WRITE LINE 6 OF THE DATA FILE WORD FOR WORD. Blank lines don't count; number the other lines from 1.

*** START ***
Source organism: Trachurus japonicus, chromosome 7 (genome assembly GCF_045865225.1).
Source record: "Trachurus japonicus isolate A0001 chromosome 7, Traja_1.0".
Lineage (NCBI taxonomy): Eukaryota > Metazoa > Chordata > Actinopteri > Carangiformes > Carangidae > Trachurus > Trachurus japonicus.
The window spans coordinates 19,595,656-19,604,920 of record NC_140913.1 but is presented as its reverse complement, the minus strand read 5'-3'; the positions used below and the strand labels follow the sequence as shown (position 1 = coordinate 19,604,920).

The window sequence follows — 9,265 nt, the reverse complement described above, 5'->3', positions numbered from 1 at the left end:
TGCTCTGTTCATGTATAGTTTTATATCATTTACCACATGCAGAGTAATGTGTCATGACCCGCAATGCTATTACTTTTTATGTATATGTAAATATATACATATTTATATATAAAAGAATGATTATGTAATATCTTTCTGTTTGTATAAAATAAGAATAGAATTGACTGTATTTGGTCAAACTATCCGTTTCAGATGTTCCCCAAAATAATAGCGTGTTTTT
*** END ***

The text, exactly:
TGCTCTGTTCATGTATAGTTTTATATCATTTACCACATGCAGAGTAATGTGTCATGACCCGCAATGCTATTACTTTTTATGTATATGTAAATATATACATATTTATATATAAAAGAATGATTATGTAATATCTTTCTGTTTGTATAAAATAAGAATAGAATTGACTGTATTTGGTCAAACTATCCGTTTCAGATGTTCCCCAAAATAATAGCGTGTTTTT